|Publication number||US5288991 A|
|Application number||US 07/985,390|
|Publication date||Feb 22, 1994|
|Filing date||Dec 4, 1992|
|Priority date||Dec 4, 1992|
|Publication number||07985390, 985390, US 5288991 A, US 5288991A, US-A-5288991, US5288991 A, US5288991A|
|Inventors||Mark R. King, William H. Vonderhaar|
|Original Assignee||International Business Machines Corporation|
|Export Citation||BiBTeX, EndNote, RefMan|
|Patent Citations (10), Referenced by (10), Classifications (12), Legal Events (5)|
|External Links: USPTO, USPTO Assignment, Espacenet|
1. Field of the Invention
This invention relates to an optical inspection system and more particularly to an improved system for rapidly determining the location and size of via openings in substrate sheets.
2. Description of the Prior Art
As will be appreciated by those skilled in the art, via openings are formed in ceramic substrate sheets in order to provide connecting paths through the sheets. A number of sheets are used to form a multi-layer module that mechanically supports and electrically interconnects a plurality of integrated circuit chips mounted on the module. The via openings are very small and are usually closely spaced (e.g., 100 microns in diameter and 600 microns spacing). The ceramic substrates are sintered after the vias are formed. This sintering process can sometimes cause a change in the location of a via from its intended location; the difference between the intended location and the actual location is called distortion. For the next generation of substrates, which utilize a thin-film process, this distortion can affect the via locations; thereby preventing a satisfactory electrical connection between the via conductor and the thin-film wiring. It can also affect the electrical connection between two or more substrate sheets.
There are several prior art systems commercially available for measuring via distortion. They use an area array CCD detector and accompanying optics to illuminate the surface of the ceramic substrate and reflect light from the surface to the area array. A typical system of this type moves the substrate (under servo control) to a series of programmed positions relative to CCD area array. An image of a via is acquired by the CCD area array while the substrate is stationary. Because of the time required to position the substrate and to form the via image in prior art inspection systems, vias are inspected for distortion on a sampling basis only; usually only about one percent of the vias are inspected. Inspection by continuous scanning of the substrate surface has heretofore not been possible because of inadequate light available at the scanned surface to provide sufficient contrast between the via opening and the surface itself, and because an area CCD array is unsuited to continuous scanning.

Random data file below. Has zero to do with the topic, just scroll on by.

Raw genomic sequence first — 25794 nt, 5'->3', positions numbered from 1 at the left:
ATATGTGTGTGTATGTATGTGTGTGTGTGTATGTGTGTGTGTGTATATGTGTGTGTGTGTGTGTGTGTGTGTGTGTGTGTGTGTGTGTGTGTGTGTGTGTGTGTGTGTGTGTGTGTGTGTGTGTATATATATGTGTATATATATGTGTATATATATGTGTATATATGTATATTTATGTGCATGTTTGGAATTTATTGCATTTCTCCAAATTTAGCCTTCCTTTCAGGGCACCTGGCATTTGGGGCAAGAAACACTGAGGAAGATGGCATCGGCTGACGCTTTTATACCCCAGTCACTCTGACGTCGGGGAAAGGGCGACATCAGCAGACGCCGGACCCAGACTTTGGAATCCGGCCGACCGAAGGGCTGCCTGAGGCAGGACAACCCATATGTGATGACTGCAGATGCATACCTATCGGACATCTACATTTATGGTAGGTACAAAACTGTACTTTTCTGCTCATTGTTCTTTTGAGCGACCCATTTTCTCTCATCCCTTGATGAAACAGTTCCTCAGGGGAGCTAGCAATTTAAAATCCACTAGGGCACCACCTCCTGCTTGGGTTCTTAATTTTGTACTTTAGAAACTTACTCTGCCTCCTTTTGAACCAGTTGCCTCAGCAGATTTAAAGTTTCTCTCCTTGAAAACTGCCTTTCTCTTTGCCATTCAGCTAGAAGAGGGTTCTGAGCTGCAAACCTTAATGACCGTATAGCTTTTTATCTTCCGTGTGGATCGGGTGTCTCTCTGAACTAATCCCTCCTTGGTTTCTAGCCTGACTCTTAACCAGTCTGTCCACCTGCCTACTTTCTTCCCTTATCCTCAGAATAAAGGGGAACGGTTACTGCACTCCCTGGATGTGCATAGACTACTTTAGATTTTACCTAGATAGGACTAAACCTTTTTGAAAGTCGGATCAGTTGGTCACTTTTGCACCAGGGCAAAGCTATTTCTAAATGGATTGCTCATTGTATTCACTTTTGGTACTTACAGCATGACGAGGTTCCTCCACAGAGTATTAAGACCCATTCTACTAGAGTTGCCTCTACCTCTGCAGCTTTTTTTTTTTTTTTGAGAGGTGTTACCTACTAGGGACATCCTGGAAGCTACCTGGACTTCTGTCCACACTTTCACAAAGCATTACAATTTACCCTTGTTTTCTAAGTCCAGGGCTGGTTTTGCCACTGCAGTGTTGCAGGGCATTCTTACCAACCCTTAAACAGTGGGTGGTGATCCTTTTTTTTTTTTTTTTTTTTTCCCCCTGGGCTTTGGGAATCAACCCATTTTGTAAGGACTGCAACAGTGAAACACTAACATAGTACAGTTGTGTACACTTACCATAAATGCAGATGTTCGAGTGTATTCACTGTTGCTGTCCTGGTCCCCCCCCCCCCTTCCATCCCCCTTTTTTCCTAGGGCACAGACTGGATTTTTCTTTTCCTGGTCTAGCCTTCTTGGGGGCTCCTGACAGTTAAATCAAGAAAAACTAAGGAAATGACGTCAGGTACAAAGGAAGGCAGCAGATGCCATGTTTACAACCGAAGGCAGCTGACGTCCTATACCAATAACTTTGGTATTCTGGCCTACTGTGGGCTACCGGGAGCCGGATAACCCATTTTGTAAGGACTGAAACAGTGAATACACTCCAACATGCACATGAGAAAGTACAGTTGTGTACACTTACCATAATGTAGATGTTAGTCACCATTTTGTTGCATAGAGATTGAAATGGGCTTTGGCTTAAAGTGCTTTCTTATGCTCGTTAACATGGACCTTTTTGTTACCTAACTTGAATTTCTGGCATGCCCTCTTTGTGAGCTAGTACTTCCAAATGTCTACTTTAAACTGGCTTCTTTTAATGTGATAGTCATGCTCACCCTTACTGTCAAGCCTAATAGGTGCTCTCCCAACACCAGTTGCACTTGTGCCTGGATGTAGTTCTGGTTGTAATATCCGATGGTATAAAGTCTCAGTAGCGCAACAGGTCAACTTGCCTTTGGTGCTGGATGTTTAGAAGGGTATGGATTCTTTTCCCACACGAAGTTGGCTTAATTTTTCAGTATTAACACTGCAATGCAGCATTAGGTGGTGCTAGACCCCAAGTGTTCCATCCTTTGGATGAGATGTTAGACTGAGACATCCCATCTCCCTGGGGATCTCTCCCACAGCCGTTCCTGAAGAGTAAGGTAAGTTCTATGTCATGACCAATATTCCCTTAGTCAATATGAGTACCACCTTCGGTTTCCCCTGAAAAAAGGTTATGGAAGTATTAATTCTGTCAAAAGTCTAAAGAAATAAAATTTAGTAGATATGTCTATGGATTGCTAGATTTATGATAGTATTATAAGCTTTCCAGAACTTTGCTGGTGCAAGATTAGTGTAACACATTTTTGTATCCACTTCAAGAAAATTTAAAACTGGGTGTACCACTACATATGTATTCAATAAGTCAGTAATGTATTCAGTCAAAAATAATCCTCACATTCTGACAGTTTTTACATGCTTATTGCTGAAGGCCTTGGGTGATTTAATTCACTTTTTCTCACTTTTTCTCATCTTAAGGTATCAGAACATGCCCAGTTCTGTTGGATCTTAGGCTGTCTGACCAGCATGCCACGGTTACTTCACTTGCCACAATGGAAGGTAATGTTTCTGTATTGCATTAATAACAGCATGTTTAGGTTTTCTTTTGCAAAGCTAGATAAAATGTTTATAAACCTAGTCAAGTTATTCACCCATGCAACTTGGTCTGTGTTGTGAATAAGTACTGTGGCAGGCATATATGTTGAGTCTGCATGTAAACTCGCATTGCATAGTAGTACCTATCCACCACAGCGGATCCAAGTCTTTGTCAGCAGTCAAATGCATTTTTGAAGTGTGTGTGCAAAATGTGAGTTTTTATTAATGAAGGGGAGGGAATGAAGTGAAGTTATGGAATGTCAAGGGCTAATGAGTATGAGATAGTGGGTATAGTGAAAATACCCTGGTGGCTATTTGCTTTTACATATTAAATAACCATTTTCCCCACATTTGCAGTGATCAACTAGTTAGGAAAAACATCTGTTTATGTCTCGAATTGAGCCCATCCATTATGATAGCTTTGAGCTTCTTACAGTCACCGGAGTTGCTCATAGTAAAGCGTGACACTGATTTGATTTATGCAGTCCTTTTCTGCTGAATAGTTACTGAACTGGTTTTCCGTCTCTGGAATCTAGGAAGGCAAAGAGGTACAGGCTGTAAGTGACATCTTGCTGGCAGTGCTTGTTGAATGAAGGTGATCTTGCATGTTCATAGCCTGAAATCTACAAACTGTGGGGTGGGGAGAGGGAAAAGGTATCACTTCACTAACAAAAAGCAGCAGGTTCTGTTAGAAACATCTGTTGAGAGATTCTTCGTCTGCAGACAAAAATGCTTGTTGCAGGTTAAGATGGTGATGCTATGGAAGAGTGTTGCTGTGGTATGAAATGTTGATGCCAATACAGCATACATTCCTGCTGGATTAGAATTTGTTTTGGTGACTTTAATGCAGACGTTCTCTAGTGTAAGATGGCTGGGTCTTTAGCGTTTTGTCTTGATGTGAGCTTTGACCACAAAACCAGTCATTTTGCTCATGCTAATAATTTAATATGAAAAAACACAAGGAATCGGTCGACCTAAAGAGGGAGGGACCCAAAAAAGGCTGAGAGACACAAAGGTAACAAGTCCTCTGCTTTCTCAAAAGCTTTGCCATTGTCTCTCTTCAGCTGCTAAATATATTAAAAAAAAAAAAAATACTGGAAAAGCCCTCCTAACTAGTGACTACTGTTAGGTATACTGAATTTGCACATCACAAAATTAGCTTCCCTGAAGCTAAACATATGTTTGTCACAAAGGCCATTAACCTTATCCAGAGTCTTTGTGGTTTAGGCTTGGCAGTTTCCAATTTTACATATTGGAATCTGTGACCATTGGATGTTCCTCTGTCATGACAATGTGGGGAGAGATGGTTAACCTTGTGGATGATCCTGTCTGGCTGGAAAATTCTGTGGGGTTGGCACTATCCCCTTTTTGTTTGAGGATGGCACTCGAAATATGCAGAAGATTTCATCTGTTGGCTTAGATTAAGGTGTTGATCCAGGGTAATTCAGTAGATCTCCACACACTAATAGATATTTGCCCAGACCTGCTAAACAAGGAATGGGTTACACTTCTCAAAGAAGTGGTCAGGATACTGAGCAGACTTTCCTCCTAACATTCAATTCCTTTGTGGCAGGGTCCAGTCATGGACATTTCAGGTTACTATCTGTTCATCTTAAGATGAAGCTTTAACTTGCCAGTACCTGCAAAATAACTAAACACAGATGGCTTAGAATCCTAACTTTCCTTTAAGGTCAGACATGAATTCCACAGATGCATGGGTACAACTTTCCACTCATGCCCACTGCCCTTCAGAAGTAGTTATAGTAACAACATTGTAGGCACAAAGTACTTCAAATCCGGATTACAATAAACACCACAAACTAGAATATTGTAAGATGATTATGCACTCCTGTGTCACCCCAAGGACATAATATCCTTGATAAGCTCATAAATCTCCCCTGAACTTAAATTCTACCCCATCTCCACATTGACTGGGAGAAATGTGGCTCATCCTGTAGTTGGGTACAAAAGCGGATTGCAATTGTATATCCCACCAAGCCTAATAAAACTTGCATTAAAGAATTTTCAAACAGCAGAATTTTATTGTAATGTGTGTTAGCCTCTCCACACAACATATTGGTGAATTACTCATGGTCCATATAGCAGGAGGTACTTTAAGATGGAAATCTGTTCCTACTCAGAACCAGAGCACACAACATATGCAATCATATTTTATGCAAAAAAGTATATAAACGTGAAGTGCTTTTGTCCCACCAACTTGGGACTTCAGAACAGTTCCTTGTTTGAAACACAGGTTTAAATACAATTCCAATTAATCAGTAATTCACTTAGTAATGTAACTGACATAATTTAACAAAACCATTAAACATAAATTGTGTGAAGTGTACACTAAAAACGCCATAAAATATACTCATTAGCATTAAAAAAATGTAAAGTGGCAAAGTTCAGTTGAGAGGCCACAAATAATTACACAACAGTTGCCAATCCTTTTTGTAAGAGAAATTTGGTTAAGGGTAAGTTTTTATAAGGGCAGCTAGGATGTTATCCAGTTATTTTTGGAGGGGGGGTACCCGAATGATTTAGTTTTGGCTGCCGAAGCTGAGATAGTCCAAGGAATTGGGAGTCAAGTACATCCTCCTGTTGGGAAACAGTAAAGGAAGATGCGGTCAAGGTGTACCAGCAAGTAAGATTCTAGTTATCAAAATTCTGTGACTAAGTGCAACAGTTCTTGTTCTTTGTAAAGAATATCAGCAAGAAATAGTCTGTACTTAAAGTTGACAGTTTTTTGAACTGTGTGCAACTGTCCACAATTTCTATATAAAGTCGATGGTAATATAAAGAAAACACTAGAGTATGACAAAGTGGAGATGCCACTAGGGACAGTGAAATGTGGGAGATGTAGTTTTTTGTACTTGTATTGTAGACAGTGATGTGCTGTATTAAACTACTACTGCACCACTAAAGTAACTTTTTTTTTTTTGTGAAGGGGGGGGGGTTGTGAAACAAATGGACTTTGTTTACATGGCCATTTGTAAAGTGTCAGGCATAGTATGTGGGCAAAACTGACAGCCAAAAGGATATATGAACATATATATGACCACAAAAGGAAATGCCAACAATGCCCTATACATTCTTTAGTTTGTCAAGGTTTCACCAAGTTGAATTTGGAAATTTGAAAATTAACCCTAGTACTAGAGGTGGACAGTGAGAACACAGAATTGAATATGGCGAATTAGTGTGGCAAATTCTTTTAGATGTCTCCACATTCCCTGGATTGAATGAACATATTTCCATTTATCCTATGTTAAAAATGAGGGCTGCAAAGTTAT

A purpose of this invention is the provision of a via inspection system that can inspect via openings on a real-time basis; one-hundred-percent inspection in the time it takes the prior art system to inspect one percent of the vias.
Another purpose of the invention is the provision of a continuous scanning system that has an illumination source that can provide image contrast matched to the optical characteristics of the part under inspection.
Briefly, this invention contemplates the provision of an inspection system in which the surface of the substrate is continuously scanned by a linear CCD. The surface is illuminated in a narrowly focused strip from a broad-band light source that is selectively filtered to optimize image contrast to the optical characteristics of the surface under inspection. A channel integrator in the light source optics provides illumination homogeneity at the surface of the substrate.
The foregoing and other objects, aspects and advantages will be better understood from the following detailed description of a preferred embodiment of the invention with reference to the drawings, in which:
FIG. 1 is a schematic view of a optical inspection system in accordance with the teachings of this invention.
FIGS. 2A, 2B, and 2C illustrate a fiber optic bundle component of the system illustrated in FIG. 1.
FIGS. 3A and 3B illustrate respectively a top and side view of a channel integrator component of the system illustrated in FIG. 1.
FIGS. 4A and 4B show respectively a representation of several vias under inspection and an inspection path.
Referring now to FIG. 1, the arc of an Hg-Xe lamp 10 is focused by an elliptical housing 11 at the entrance pupil of a coaxial fiber optic bundle 12, which is preferably a circular to rectangular bundle, shown in more detail in FIG. 2. The coaxial fiber bundle 12 is advantageously movably mounted by support 13 so that to allow X, Y, and theta correction to ensure alignment of the illuminated strip image with a linear CCD array 30.
The light from the rectangular exit face 14 of the coaxial fiber bundle 12 is directed through a filter wheel 16 that is programmable and can accommodate a variety of filters, including neutral density, wavelength, and polarizing filters. It will be appreciated that the arc lamp 10 is a broad band light source, and is incoherent. A filter is selected to provide a near monochromatic illumination that maximizes the contrast of the via image with respect to the surface of the substrate surface 26.